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Re: [SCA-JML] Sengoku-jidai

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  • sigrune@aol.com
    In a message dated 11/10/04 12:48:36 AM Eastern Standard Time, ... or ... FYI, the two battles of Osaka Castle are 1614 (winter campaign) and 1615 (spring
    Message 1 of 4 , Nov 10, 2004
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      In a message dated 11/10/04 12:48:36 AM Eastern Standard Time,
      nostrand@... writes:
      >Noble Cousin!

      >::snip::Onin Ran (1467-1478 ) to variously the battle of Sekigahara (1600)
      or
      >either of the two battles of Osaka Castle (1603 and 1615). Essentially,
      >it is a period of protracted civil war. ::end snip::




      FYI, the two battles of Osaka Castle are 1614 (winter campaign) and 1615
      (spring campaign)
      1603 is the year in which Tokugawa Ieyasu was offically made shogun.

      The winter campaign is kind of interesting in that it ended with a
      cease-fire, and one key provision of it was that Osaka castle was not to be
      repaired/reconstructed. Supposedly after Tokugawa left Osaka to return to Edo his
      remaining troops rioted and tore down part of the outworks of Osaka Castle. When
      the commanders of Osaka repaired the damage he used this as a pre-text to
      launch another campaign against them. I do not know how accurate these
      accounts and reasons are in the motivation department, but they are part of the
      "popular" history of the battles.

      Also one could logically argue that the Sengoku-jidai truly ended with
      Sekigahara in 1600. Past this point the vast majority of the regional barons
      (Daimyo) no longer campaigned against themsleves, the period of general civil wars
      was over. The resulting Osaka campaign, was not about the individual Daimyo
      contesting for power, (That had been decided) it was more of a method to
      remove the survivors of the previous hedgemony. In short when we define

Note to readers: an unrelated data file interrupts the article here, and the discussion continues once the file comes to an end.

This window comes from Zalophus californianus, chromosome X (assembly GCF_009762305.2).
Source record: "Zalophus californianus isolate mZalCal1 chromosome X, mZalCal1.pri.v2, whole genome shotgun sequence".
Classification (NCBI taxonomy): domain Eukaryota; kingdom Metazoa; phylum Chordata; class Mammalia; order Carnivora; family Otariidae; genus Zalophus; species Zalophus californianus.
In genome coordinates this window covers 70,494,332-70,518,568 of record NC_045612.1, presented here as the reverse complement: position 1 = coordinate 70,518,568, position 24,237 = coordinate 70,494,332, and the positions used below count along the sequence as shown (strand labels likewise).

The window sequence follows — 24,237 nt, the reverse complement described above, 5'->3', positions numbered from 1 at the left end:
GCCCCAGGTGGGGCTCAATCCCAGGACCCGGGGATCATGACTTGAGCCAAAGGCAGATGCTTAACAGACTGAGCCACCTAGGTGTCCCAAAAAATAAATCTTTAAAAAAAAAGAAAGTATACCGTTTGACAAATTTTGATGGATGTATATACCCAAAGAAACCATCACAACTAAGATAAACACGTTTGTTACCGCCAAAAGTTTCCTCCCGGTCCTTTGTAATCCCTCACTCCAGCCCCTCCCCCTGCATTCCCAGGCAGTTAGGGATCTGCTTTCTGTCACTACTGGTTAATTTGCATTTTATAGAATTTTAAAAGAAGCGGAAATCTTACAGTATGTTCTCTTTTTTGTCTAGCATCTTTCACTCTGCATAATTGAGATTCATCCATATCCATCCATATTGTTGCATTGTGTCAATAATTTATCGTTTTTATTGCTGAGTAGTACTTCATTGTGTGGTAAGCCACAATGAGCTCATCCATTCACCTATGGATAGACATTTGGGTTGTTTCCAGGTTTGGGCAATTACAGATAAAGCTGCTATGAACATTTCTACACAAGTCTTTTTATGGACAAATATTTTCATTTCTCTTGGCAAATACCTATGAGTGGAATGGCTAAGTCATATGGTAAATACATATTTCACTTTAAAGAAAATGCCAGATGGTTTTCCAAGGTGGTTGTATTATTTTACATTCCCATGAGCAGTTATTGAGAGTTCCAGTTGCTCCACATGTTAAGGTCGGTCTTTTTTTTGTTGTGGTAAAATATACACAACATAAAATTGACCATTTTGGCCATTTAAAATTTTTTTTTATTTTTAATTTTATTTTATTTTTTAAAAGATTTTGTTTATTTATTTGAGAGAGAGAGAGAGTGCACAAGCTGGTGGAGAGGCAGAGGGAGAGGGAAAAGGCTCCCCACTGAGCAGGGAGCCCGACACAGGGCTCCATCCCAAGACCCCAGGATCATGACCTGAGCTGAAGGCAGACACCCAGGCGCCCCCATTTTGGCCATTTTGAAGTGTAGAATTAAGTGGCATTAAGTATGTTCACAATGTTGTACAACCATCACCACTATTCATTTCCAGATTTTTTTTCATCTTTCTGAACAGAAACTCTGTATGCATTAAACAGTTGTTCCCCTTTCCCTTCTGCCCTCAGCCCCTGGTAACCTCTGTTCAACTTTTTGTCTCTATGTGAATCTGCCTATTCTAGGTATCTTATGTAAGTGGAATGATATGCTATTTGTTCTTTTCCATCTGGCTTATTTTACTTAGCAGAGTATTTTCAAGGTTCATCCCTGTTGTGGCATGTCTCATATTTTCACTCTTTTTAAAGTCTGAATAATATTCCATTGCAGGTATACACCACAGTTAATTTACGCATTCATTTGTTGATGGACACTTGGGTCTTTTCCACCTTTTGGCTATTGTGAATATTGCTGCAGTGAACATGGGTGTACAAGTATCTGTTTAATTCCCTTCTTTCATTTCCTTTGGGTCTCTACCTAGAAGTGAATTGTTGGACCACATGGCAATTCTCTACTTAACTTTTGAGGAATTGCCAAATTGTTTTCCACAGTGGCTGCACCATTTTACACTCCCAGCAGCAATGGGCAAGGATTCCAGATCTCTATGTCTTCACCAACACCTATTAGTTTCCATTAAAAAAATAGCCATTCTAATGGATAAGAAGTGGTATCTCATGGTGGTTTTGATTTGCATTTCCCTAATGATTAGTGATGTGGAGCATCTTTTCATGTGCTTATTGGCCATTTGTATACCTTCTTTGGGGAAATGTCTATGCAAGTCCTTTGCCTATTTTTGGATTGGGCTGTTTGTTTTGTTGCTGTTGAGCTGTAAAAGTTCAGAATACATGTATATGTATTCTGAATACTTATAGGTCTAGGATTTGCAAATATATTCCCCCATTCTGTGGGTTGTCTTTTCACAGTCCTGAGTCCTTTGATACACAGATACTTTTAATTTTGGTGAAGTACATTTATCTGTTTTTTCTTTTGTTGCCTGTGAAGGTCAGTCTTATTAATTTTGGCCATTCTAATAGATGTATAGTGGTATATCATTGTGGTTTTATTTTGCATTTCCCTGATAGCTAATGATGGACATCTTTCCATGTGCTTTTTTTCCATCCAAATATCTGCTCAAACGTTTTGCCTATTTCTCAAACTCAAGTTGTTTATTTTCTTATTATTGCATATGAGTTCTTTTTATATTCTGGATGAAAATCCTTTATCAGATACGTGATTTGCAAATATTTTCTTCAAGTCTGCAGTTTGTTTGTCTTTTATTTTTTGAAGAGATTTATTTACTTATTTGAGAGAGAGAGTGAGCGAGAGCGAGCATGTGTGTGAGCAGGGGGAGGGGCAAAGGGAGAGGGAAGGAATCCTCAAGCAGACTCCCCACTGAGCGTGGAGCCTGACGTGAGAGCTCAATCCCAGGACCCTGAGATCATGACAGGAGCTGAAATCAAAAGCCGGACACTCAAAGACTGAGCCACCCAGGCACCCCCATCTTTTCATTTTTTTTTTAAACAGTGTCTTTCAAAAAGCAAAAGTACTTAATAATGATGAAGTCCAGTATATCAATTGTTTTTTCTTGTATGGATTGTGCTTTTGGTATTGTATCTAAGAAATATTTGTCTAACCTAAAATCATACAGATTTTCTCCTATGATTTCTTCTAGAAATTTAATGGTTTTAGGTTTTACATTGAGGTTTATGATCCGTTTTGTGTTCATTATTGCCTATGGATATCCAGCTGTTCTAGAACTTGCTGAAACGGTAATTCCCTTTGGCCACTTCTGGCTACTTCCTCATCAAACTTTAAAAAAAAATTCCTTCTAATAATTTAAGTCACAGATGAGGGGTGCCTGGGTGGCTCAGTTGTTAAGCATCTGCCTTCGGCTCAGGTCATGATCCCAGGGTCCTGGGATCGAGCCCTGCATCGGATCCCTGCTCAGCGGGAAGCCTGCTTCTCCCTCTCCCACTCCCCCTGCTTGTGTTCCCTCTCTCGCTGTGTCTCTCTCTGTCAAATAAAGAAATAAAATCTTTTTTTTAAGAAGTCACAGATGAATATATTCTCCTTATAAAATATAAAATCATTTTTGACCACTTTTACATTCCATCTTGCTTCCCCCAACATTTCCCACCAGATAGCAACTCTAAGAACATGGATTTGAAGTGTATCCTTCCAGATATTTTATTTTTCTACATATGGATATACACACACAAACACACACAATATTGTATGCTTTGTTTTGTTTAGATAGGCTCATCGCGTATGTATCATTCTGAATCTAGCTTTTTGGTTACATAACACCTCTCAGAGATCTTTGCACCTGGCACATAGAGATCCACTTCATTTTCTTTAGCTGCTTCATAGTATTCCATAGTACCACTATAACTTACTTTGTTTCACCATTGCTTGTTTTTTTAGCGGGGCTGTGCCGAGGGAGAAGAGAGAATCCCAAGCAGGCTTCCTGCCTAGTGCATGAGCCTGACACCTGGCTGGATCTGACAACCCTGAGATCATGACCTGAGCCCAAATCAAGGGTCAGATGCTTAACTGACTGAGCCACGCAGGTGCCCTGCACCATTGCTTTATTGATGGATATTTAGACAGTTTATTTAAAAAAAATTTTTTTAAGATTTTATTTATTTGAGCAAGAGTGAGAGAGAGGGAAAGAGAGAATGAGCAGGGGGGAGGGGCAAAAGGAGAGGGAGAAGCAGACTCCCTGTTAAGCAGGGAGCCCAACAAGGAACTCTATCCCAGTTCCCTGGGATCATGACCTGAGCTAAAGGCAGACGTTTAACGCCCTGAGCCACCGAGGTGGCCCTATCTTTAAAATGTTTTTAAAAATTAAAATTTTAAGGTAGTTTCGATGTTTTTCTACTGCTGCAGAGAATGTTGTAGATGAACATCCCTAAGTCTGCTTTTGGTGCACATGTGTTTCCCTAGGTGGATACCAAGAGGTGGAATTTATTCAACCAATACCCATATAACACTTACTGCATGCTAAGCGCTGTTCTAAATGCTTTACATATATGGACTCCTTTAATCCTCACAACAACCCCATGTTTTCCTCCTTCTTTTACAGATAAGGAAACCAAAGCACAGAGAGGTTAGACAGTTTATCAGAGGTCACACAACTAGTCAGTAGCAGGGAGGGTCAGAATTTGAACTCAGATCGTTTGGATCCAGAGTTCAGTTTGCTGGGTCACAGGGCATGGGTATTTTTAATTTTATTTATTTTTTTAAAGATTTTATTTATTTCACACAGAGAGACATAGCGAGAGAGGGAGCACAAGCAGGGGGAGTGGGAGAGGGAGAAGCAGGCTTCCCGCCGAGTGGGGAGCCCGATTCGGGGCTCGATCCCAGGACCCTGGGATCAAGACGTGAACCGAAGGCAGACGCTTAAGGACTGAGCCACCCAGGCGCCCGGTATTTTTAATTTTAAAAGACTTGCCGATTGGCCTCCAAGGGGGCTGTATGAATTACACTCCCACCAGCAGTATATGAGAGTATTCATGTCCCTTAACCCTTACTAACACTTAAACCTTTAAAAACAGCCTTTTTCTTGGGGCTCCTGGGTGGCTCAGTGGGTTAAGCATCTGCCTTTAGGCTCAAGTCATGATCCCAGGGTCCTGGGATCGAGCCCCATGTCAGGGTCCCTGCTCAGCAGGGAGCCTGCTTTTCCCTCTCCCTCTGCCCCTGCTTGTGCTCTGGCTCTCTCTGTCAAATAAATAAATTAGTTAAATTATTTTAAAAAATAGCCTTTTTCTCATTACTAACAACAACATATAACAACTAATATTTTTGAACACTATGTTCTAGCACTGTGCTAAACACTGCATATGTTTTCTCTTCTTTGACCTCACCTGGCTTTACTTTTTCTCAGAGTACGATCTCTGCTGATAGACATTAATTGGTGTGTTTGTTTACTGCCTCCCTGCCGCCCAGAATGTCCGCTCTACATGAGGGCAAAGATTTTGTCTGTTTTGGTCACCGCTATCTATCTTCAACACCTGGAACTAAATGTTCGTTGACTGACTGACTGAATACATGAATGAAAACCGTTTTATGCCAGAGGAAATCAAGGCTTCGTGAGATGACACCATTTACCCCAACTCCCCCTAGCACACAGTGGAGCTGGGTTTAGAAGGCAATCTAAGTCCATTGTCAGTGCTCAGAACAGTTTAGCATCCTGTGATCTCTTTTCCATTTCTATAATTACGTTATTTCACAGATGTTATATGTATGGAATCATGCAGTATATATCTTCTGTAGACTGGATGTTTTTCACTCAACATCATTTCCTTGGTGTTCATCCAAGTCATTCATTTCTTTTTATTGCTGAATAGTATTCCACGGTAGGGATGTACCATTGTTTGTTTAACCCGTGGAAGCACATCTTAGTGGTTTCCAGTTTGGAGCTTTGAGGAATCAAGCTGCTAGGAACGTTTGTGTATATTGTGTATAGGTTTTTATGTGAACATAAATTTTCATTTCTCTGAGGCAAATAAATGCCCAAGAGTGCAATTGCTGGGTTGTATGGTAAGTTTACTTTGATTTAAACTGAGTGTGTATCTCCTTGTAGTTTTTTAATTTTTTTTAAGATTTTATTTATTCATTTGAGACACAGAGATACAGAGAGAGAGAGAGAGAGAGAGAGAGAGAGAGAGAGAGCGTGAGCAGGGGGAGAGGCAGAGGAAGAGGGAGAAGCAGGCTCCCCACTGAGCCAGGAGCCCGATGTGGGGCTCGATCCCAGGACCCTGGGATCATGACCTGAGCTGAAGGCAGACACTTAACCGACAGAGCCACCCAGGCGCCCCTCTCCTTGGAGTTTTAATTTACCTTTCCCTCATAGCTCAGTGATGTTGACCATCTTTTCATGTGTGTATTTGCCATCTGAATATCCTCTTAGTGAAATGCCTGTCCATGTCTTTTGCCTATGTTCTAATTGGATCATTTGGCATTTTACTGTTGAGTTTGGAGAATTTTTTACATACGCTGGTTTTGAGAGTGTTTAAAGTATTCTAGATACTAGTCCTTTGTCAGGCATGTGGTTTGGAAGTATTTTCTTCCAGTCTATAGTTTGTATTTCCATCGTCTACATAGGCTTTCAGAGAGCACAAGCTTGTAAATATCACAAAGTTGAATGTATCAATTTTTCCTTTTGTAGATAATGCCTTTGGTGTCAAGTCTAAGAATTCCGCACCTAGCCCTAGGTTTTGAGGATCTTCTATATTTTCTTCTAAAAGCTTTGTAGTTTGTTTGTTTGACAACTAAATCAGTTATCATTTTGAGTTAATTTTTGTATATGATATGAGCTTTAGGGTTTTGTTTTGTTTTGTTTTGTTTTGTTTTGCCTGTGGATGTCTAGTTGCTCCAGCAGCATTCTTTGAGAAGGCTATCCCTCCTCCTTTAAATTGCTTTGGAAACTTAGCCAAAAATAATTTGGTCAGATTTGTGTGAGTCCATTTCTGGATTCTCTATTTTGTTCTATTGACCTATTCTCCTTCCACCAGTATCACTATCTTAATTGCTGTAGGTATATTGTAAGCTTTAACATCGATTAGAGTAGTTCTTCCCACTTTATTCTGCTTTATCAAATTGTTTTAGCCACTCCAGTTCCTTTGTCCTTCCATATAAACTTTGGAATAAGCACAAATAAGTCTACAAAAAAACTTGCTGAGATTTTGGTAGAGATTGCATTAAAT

Sengokujidai as being the time of the wars between the individual Daimyo (which
      starts with the Onin Ran) that trend of individual warefare ends with Sekigahara.

      One could also then argue it ends slightly earlier because the trend of
      individual Daimyo independance declined as Oda Nobunaga and Toyotomi Hideyoshi
      gained power, the warring Daimyo had been functionally brought into the fold of
      a general government/alliance. I think that is one reason Toyotomi got the
      idea to go invade Korea... After all, if he left those barons to their own
      devices with their standing armies intact they would go right back to fighting.

      I think part of the reason why some people have trouble understanding the
      subtle diffrence between the Japanese meanings is that we (westerners) have
      nothing quite to compaire it to. Yes we had a civil war in the US, but it was a
      clear division of the country into 2 parts. That would be like the
      Nambokucho-jidai in Japan. The Sengoku period would be as if each state functionally
      cesceeded from the Union and ruled and warred amongst each other as separate
      countries. Sengoku does not mean a country in a civil war, it means a
      country participating in MANY civil WARS all going on willy-nilly like. :)

      -Takeda


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